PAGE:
Cross says along with more

clean drinking water somens are

in desperate need of

counselling. With a general

election just months away in

Britain, the scent of victory

is in the air at the

Conservative Party's annual

conference. Among the policies

Tory leader David Cameron took

to the conference is a radical

plan to shut down Britain's

worst performing schools and

replace them with a Swedish

replace them with a Swedish

model. Emma Alberici visited

Sweden's free schools to see

why students perform so well. The financial crisis could have

left many office towers in

Stockholm empty but luckily

there's one business in Sweden

proving recession-proof and

filling the vacancies,

education. This is one of these

new generation of Swedish

schools where carparks double

as playgrounds. This year 6

class is reviewing last night's

evening news bulletin. It's not

part of your typical school

curriculum but then Sweden has

few typical schools since the

Government decided to give

anyone who wanted it a shot at

running one. Every child they

manage to attract comes with

$10,000 from the State. The

owners of these so-called free

schools are not allowed to

collect any extra fees from

parents. If they manage to be

more efficient than their State

school counter parts they can

even make a profit out of the

exercise. Is it a good business

to be in? It's relatively safe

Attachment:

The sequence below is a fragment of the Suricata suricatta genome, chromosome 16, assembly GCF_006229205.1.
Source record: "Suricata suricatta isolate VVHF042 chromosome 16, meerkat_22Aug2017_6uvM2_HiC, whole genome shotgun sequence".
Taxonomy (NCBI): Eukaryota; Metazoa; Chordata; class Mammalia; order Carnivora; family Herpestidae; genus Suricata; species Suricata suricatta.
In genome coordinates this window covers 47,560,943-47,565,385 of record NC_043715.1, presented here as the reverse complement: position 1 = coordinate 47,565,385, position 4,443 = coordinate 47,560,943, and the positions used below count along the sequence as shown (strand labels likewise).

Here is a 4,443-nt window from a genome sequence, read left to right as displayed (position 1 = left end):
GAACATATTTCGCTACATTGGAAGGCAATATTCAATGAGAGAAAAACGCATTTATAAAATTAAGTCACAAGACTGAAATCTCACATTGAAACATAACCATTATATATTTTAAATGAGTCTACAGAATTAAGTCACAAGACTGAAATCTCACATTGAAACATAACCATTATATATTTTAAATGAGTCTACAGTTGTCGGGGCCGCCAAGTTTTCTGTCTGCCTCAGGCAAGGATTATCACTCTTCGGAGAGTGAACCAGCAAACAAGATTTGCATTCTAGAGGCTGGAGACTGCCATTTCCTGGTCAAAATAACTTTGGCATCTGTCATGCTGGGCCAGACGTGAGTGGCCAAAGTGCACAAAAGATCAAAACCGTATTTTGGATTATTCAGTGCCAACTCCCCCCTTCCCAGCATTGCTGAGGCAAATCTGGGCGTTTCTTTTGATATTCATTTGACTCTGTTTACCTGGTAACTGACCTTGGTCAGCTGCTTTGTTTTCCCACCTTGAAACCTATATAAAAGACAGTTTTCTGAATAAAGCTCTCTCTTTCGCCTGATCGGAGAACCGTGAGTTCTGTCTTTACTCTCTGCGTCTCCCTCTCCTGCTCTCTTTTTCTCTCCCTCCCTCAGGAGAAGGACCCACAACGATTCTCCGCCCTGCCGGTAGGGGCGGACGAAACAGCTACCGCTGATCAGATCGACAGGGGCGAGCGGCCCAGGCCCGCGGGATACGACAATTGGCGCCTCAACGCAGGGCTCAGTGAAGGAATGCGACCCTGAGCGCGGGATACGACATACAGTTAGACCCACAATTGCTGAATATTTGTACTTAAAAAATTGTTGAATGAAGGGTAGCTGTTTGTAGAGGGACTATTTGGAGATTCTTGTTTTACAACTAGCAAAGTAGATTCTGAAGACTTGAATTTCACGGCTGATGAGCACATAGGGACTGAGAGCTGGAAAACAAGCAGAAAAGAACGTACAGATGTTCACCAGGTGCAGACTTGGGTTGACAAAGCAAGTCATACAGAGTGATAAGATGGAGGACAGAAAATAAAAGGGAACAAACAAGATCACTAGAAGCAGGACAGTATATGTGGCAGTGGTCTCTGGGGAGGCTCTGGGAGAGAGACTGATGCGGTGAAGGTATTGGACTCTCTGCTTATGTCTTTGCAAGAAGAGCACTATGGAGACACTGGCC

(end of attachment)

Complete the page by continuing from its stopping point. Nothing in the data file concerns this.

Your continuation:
if you manage to keep up a high

level of quality and therefore

it can, in economic terms, be

compared to a cash cow, if you

like. We'll give parents

control over the money which is

spend on their children's education. Parents can take the

?5,000 the State spends on

their children to the school of

their choice. Britain's Opposition Conservatives want

to bring the Swedish education

revolution to the UK but

handing the education of small

children to big business is one

step too far. Shadow Secretary

of State told his party's

annual conference that he hopes

to attract as many as 500 new

schools to the UK. They'll be

eligible for State funding but

won't be allowed to make a

profit. What is it that

attracts you to the Swedish

school model and The result

over the 15 years that this

policy's been in place has been

a huge increase in standards,

not just in the new schools

that have been established, the

900 new schools that have been

established in Sweden, but in

the 85% of schools that remain

municipal schools. Standards

there have risen too. We want

to take that approach and apply

it here to try to raise

standards in the British scoompz. When the Labor Party

came to power in Britain in

1997 it promised to fix the school system but 12 years

later critics say one big

problem still exists, it's not

so much the number of free

schools but the quality of

State education. It's easy to

determine which schools in

Britain provide the best